His major work, authored in the early 1970s, was critical, inter alia, of the early Comintern’s failure to appreciate the strength of electoralist and parliamentary illusions of workers under late capitalism based on their democratic conquests such as the achievement of universal suffrage. In my opinion his analysis offers many insights into the challenges facing the early Communists and the strategy and tactics they adopted while he faults them nevertheless for often failing to question some fundamental assumptions.
The following is the first of four extracts I have scanned from Chapter 2 of his book, entitled “The Crisis of Theory.” The book is long out-of-print, although a few copies may be obtained from antiquarian book outlets. The other extracts will follow soon. I have omitted many of Claudín’s often lengthy endnotes and added a few of my own, which I have initialed.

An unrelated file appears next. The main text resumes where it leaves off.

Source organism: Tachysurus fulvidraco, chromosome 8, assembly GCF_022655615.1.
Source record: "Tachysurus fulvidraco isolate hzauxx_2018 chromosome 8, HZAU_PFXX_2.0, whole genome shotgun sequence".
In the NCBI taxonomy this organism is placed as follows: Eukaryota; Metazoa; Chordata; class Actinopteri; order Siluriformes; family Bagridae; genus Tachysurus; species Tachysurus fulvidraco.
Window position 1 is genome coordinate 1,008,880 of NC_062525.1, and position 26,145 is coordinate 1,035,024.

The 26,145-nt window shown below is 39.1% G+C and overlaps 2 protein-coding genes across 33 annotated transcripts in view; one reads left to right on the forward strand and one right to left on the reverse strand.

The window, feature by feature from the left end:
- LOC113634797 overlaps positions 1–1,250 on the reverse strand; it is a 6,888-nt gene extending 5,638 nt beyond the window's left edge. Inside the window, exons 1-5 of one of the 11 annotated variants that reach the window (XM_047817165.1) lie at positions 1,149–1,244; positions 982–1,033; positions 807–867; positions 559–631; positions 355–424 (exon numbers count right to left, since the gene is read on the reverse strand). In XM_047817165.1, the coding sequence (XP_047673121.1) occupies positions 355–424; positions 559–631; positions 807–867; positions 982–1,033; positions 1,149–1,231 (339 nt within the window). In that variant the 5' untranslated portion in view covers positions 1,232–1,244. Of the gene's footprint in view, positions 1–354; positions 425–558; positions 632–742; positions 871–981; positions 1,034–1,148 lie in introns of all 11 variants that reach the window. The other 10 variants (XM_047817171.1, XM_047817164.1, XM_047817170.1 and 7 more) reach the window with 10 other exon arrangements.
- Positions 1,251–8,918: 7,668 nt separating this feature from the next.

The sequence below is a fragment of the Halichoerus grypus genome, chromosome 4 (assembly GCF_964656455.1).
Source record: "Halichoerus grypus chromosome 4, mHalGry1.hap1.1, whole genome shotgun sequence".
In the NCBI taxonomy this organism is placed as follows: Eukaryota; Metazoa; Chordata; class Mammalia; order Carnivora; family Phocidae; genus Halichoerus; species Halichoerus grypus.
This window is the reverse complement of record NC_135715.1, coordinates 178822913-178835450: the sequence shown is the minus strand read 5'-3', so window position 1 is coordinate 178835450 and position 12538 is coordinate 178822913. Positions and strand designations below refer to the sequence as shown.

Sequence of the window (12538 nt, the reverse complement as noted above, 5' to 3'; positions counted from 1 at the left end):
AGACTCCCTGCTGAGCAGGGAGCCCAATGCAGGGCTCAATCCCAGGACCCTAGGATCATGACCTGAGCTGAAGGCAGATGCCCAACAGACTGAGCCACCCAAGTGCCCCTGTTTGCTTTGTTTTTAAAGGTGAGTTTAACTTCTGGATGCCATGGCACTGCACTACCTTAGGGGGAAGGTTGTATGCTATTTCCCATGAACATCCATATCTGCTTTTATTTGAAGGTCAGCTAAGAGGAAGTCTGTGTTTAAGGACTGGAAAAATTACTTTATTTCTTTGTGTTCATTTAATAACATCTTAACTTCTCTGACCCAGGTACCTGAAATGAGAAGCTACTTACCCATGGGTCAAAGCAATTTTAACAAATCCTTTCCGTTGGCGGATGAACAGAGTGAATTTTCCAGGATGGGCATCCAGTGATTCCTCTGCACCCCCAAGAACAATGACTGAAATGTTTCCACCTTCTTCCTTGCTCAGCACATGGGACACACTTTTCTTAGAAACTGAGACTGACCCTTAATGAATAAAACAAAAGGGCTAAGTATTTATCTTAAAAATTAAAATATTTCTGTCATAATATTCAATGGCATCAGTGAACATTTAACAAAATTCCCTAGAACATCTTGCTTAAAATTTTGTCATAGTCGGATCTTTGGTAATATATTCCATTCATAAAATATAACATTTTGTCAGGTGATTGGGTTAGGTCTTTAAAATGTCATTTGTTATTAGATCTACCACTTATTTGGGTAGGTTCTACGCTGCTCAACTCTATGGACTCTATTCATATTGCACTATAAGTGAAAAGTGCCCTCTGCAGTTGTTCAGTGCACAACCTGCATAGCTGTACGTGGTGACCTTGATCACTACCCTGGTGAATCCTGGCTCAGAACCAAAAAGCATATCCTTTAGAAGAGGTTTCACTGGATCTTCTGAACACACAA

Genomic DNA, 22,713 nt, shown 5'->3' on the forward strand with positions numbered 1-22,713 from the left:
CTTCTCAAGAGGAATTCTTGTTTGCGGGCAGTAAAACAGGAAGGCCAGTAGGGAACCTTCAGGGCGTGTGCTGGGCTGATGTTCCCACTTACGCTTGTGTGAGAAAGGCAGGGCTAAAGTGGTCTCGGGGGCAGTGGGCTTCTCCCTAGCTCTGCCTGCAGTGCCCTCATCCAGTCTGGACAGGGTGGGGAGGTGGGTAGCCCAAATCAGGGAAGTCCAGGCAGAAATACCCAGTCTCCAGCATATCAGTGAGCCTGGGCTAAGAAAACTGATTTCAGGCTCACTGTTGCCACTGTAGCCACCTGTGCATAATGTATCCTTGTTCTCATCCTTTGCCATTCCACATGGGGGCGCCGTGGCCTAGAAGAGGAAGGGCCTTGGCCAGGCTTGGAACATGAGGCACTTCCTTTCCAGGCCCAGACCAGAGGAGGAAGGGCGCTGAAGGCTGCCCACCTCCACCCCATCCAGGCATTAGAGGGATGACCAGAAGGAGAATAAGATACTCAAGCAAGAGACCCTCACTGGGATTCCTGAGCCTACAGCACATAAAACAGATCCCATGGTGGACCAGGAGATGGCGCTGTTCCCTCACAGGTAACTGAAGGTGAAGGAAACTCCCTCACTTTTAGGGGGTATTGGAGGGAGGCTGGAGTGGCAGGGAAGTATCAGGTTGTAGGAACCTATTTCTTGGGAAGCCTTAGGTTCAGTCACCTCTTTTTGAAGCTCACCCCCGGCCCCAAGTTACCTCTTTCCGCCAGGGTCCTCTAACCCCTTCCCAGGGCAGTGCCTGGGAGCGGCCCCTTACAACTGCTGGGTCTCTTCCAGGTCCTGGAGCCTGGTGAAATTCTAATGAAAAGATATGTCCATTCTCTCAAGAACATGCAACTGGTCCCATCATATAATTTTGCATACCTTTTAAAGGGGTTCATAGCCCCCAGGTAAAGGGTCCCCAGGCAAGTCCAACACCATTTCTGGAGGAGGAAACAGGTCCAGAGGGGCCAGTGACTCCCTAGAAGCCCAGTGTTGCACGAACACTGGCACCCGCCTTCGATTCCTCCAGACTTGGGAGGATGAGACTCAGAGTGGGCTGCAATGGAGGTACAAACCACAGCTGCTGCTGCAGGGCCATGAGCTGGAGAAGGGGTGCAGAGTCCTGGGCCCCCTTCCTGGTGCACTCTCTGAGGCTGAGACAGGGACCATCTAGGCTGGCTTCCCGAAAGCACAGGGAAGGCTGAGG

- Richard Fidler
 See the multivolume series edited by Riddell in the collection The Communist International in Lenin’s Time (Pathfinder Press), followed by the proceedings of the Third and Fourth Comintern congresses and related plenary sessions, available from Haymarket Books.
 Subtitled From Comintern to Cominform (Monthly Review Press, 1975). Part One, “The Crisis of the Communist International,” was translated by Brian Pearce. Part Two, “The Zenith of Stalinism,” was translated by Francis MacDonagh.
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THE CRISIS OF THEORY
No social order is ever destroyed before all the productive forces for which it is sufficient have been developed, and new superior relations of production never replace older ones before the material conditions for their existence have matured within the womb of the old society.